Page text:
- Lauren learned the lesson from her mom when she was still very young that kids should play with toys that lets them imagine they are the star of the story.
- And so when she saw black kids at an orphanage playing light skinned dolls, she posted one single comment about how to donate black dolls.
- Many people agreed with her and 20 days later, black dolls were delivered to the orphanage through her efforts.
Lauren Stevens can still vividly remember the feeling of confusion watching her mom as a child putting away the Barbie dolls she received as birthday gifts.
“I remember thinking, ‘Well that’s so weird, why would she do that?’ ” Stevens, a Black woman from Texas, told PEOPLE. “And she just said, ‘It’s really important for kids to play with toys and have imaginations where you get to be the center of the story, and you don’t always have to see someone that doesn’t look like you being the hero or the princess.’ I’ve remembered that my entire upbringing.”
For years she didn’t forget that life lesson from her childhood and that’s exactly what she’s thinking when back in May, she saw an Instagram post of Black kids at an orphanage in Uganda called Masaka Kids, playing dolls with blonde hair and light skin — similar to those her mom tucked away.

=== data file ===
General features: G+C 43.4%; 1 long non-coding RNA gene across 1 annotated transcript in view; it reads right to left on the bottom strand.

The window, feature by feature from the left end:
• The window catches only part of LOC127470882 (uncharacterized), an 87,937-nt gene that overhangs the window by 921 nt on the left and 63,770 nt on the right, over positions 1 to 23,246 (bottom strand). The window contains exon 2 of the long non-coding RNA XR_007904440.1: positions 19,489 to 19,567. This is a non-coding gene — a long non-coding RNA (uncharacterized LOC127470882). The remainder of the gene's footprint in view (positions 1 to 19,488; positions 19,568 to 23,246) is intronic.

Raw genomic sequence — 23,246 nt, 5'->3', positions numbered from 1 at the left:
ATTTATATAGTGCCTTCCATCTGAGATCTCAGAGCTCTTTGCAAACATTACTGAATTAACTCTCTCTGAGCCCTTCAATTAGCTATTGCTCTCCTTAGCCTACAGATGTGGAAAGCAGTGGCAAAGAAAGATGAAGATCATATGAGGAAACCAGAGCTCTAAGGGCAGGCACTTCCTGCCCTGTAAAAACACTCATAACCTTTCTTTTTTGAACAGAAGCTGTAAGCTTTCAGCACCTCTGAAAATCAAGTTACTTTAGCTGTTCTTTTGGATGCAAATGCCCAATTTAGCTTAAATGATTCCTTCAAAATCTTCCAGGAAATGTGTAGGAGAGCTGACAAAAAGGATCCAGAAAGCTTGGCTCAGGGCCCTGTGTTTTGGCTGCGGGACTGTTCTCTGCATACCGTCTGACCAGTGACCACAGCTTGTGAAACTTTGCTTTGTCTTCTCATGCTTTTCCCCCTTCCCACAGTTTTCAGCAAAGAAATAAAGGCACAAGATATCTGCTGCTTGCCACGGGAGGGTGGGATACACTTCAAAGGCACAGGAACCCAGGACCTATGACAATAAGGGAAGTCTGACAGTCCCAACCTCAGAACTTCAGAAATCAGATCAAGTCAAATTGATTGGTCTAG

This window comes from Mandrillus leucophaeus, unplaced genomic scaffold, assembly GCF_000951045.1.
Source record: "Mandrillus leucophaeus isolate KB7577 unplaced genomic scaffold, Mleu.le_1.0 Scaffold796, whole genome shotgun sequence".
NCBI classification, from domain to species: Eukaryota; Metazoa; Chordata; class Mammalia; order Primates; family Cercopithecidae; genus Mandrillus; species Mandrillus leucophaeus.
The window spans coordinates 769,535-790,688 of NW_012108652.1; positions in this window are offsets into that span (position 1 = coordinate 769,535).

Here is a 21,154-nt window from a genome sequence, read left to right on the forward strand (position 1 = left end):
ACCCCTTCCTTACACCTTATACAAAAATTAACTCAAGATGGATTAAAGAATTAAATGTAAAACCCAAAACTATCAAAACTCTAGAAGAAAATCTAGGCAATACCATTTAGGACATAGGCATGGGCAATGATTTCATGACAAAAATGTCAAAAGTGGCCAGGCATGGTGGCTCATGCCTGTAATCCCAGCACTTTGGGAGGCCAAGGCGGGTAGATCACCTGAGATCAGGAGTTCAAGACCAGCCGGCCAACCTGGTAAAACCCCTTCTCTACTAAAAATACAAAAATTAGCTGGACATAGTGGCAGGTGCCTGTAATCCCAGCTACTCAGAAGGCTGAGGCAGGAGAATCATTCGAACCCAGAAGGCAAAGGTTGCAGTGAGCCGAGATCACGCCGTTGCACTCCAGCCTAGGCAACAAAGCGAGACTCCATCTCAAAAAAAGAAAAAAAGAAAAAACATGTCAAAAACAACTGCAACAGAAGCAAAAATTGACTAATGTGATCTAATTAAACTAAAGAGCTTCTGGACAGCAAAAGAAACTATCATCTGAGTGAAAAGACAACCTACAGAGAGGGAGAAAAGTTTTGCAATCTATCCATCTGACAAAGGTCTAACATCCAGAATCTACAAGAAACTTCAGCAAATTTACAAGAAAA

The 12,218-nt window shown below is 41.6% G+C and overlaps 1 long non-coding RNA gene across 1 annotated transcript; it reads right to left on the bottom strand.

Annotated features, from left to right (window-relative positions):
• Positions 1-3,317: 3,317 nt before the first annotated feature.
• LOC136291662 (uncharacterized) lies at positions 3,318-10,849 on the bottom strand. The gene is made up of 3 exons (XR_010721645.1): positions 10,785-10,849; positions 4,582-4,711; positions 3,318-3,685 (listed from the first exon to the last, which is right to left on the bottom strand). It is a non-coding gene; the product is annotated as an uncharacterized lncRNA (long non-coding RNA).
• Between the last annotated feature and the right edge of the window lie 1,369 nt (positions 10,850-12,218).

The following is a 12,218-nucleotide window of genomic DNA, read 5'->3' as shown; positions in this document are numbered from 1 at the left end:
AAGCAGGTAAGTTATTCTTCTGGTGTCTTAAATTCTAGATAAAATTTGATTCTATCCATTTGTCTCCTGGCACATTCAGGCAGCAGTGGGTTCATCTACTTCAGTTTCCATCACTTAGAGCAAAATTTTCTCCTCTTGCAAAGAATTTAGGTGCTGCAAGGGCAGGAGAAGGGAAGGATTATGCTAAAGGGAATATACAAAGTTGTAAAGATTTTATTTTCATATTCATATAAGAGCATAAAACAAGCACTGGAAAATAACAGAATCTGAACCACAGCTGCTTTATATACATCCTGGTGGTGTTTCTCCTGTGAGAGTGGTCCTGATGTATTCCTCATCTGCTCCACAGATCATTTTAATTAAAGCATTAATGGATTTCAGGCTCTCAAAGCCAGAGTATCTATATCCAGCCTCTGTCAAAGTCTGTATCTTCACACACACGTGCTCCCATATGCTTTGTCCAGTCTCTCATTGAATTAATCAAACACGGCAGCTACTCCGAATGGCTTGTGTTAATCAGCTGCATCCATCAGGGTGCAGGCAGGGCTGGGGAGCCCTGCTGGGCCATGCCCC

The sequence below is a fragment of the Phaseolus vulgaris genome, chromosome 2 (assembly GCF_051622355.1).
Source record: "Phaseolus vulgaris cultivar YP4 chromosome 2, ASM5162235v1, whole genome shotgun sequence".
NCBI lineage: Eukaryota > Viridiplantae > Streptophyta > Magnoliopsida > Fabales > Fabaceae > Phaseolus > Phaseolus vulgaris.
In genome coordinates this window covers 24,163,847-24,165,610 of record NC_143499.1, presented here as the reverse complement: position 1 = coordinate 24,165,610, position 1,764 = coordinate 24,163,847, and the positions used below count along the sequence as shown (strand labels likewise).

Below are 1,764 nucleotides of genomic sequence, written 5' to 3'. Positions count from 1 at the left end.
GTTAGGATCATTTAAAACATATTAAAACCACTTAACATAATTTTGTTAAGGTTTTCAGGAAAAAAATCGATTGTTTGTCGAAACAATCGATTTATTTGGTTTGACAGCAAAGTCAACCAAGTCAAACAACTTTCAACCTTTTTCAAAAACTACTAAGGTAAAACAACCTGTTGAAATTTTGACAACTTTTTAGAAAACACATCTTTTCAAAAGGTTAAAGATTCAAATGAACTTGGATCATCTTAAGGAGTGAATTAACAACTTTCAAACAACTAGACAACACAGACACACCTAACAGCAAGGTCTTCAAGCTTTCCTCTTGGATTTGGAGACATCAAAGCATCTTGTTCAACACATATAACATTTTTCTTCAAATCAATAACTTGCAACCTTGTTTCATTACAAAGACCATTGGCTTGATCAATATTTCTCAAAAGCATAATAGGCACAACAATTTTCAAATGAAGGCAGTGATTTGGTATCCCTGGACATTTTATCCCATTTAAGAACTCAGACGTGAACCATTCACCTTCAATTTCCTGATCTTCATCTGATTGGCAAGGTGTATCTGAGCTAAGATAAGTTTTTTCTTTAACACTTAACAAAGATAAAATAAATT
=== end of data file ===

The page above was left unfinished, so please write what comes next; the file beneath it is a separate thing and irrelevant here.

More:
So the 29-year-old State Farm recruiter from Richardson, Texas, voiced out her heart and 20 days later Black dolls were distributed to the girls in the orphanage bought from South Africa.
“How can we donate some brown-skinned dolls?” Lauren asked the orphanage and that’s how things started.
This initiative has inspired other people and many are expressing their willingness to donate for the cause.
It was also very timely because that happened during the time when many George Floyd protests were happening aside from the fact that it’s really a hard time for everyone amidst a pandemic.
“Well, maybe I shouldn’t go to Amazon, maybe I should try a small business,” she said when she was looking for a place to buy the dolls. That’s when she discovered Malaville Dolls — a company based in Cape Town which offers widely diverse dolls.
She spoke with the owner, Mala Bryan, and with her growing supporters online, the funding for the project was easily crowdsourced through Venmo or PayPal.
“People instantly started sending me money,” she said. “Like, the first person sent me $50, then one person sent me $100, then $25.” And soon enough she raised $1,000 to buy the black dolls and the remaining money she donated to the orphanage.
Lauren was amazed at how one comment on Instagram could accomplish so much! “It’s just kind of heartwarming, not only that the kids have something to brighten their day,” she said. “But also that there are just so many good people in the world.”